there is some way

of saying them.

I’m not young today (this is how things go),

and the dirt isn’t black

anymore, but medium brown,

and we are both leached.

And I do wonder, now, if there’s any point in speaking fragile things

when the sun is high and

mid-life and

killing like this.

But I am not old yet,

and there are still things I don’t know.

The Muse

DSC_1401

This is one of those days when words don’t fit.

Sit and wait and tap and think

but silence sits under too-bright images (those blurs one sees

on the way to the beach) and there’s the painful, everything pulse,

which is less peaceful than the nothing.

What does one do at a wasteful time such as this?

She looks at dogs.

~For my niece, Maddy, who is a writer.

Why It’s Good To Be Bored

images

We finished up our math curriculum for this year, and our co-op ended for the season.   We’re still here, though, and it isn’t summer.  It’s no surprise that the kids (and I) are feeling a little–do I say it?–bored.

The weather is mostly beautiful so we go outside a lot, several times a day, at least.  And we’re still reading together in the morning, a Psalm, a few Wendell Berry poems, a chapter of a novel (Les Miserables, the story that never, ever ends).

We’re still making it to jujitsu a couple of days a week.

But the only writing the kids are doing is in their journals, and here I’m going to admit something:  I don’t check that writing.  My excuse to myself is that it’s private, and I shouldn’t.  I have a sneaking suspicion, though, that at least one of my kids is doing nothing but cartooning in his.  Well, cartooning and writing one word over and over to fill up space.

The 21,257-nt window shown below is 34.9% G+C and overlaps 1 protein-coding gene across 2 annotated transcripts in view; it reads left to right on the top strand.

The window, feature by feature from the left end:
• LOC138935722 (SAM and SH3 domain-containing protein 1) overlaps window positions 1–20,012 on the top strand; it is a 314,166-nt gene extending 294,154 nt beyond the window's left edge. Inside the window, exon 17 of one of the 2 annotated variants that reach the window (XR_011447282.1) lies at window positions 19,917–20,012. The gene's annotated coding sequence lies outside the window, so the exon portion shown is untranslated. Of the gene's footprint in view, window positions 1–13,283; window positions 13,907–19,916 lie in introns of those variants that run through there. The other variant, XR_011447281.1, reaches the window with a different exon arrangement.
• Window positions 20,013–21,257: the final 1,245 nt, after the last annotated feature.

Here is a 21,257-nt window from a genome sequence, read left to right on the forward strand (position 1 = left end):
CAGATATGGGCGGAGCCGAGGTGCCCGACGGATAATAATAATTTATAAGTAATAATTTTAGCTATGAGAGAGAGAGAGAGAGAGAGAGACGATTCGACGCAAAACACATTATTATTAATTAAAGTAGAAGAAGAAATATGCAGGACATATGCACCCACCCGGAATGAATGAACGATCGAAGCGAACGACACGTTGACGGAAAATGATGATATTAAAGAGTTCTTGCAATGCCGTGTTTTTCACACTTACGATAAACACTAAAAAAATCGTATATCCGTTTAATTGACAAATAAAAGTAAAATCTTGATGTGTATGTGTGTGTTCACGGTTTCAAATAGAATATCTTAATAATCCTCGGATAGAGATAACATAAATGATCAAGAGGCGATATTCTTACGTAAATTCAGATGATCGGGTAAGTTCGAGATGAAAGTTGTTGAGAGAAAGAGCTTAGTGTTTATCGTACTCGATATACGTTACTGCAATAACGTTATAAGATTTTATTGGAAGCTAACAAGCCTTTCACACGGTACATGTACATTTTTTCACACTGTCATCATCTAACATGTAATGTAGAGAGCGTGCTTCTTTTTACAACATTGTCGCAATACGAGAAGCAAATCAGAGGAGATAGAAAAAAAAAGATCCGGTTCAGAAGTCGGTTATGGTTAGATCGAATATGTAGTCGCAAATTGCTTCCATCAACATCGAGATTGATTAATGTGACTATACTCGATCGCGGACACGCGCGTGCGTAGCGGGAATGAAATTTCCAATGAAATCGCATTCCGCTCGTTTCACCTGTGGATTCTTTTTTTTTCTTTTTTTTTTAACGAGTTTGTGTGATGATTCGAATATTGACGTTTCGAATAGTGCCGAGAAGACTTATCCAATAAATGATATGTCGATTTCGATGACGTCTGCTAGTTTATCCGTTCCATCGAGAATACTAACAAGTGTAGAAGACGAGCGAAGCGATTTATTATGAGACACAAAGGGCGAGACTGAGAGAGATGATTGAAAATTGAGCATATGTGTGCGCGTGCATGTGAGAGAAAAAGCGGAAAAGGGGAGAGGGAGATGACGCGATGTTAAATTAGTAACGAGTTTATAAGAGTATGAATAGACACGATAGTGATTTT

So, to sum up:  we aren’t doing math at the moment, we’re shamming with writing, and our co-op classes aren’t meeting so we’ve lost steam in memorizing the Preamble to the Constitution. (Yeah. We did that. It was kind of like this.)

And now we’re bluh.

Every last one of us.

What I’m going to say, though, is that I think it’s good.  I think it’s good to be bored for a little while, as a palate cleanse, as a way to sort through old thoughts and usher in new ones.  And, yes, boredom feels a little stretchy, like a Pilates burn up the backs of our legs.  But it eventually settles our brains and allows them to do something wonderful–to deal with things we’ve shoved into our dusty mental attics.

Boredom brings up things we need to face.

So, at least in the short term, I’m OK with my kids dinging around, picking weeds out of the backyard, mixing them with water from the hose, and crushing them into “potions.”  It’s good to have nothing to do but to look for perfect sticks and leftover mouse bones.

Because that’s when a different kind of work begins.